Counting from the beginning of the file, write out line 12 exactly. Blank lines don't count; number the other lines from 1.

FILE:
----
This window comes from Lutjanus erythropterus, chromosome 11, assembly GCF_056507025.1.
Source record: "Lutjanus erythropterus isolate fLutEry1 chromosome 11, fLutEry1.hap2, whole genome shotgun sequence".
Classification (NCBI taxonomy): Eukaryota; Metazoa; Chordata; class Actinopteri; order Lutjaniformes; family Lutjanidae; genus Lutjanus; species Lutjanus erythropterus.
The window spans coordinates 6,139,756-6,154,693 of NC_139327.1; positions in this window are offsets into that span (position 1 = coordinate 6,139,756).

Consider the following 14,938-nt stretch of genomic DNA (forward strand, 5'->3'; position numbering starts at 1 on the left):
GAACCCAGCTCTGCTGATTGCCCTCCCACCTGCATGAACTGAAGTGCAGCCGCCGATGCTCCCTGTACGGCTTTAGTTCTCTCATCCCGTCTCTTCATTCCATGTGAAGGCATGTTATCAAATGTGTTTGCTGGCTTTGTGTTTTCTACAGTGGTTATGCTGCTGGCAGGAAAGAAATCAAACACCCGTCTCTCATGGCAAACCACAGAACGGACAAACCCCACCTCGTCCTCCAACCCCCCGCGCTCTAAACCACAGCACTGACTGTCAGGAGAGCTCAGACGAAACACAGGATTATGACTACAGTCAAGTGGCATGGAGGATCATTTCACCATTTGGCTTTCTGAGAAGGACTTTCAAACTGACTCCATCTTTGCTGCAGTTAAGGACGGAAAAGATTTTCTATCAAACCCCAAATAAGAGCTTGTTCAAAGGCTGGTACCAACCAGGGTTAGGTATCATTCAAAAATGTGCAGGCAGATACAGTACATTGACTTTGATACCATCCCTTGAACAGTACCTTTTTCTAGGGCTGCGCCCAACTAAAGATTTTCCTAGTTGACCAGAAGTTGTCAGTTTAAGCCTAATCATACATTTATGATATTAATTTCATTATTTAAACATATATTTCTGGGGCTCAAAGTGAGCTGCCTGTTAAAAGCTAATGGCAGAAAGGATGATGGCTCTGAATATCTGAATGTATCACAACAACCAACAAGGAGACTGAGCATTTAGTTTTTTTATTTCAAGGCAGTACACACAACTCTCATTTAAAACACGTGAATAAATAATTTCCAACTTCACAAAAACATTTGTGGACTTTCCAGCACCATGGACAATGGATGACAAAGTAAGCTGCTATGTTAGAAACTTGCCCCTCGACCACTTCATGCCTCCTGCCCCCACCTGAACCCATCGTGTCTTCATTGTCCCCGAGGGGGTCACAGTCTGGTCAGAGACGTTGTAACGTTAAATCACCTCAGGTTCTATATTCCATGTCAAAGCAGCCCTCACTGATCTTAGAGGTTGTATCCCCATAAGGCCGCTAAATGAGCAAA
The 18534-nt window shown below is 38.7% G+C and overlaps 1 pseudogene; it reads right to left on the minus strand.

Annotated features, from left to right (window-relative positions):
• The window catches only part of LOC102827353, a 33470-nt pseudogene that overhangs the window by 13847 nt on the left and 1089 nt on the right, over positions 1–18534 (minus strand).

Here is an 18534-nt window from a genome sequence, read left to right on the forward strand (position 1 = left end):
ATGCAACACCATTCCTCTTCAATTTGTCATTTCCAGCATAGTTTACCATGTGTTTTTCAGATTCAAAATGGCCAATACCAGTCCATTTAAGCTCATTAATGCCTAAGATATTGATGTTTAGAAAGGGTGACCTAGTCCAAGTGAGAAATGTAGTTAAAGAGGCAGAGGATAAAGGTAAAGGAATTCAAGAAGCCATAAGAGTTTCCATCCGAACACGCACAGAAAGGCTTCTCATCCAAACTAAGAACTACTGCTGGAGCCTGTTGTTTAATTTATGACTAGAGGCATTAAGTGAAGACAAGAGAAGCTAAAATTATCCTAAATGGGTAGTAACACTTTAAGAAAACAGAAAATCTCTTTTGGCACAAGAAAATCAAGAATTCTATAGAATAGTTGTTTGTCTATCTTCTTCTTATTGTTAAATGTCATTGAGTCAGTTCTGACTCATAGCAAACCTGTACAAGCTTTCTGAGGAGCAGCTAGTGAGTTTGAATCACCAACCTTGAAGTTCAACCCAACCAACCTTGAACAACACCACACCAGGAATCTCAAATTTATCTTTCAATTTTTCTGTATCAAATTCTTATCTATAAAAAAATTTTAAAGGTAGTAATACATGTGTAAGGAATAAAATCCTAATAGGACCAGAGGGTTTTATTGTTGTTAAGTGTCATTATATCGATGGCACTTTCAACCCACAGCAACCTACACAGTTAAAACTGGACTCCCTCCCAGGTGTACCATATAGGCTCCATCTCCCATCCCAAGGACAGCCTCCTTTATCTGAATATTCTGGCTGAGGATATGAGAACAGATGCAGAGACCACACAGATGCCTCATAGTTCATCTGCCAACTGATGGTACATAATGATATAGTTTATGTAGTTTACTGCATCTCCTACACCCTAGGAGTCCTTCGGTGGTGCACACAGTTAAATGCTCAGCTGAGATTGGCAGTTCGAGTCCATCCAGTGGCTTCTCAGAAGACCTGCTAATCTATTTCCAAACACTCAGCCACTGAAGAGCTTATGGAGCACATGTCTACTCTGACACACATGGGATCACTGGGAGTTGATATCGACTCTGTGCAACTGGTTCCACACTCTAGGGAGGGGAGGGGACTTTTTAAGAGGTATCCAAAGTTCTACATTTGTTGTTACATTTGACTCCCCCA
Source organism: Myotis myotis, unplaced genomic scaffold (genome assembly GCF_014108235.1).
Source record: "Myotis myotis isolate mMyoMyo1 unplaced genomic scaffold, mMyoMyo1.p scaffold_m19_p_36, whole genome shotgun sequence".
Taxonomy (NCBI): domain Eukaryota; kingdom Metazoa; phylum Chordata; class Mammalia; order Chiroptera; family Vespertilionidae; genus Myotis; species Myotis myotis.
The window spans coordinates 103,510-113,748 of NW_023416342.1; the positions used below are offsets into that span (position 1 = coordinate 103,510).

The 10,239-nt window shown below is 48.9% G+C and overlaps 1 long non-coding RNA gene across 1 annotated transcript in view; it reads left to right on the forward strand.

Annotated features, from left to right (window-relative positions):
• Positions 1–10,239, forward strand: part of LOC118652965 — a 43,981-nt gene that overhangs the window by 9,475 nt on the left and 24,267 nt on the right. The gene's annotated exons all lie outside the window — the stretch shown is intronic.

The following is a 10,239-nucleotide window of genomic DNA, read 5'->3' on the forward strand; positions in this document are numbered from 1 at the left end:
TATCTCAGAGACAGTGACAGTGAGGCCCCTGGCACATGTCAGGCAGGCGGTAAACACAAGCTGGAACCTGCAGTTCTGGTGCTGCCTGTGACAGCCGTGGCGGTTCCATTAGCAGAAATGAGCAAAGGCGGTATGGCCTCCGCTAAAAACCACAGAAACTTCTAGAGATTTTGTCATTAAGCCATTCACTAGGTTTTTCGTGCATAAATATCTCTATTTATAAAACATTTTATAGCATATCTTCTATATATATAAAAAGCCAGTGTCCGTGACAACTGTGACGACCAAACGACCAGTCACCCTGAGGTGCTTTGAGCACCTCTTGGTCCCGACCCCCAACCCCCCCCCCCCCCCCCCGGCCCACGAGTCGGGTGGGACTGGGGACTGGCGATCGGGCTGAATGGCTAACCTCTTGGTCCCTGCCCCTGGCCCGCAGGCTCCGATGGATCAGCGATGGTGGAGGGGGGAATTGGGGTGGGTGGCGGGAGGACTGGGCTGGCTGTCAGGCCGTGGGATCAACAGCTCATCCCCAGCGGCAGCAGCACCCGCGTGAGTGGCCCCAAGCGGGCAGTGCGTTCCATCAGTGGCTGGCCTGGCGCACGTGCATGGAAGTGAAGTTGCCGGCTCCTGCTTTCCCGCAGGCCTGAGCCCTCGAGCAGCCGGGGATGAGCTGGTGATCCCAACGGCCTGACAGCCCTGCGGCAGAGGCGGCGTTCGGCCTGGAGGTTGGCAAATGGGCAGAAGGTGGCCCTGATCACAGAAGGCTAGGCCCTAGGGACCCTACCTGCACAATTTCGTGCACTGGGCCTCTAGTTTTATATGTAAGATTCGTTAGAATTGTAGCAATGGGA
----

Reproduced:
Source organism: Myotis myotis, unplaced genomic scaffold (genome assembly GCF_014108235.1).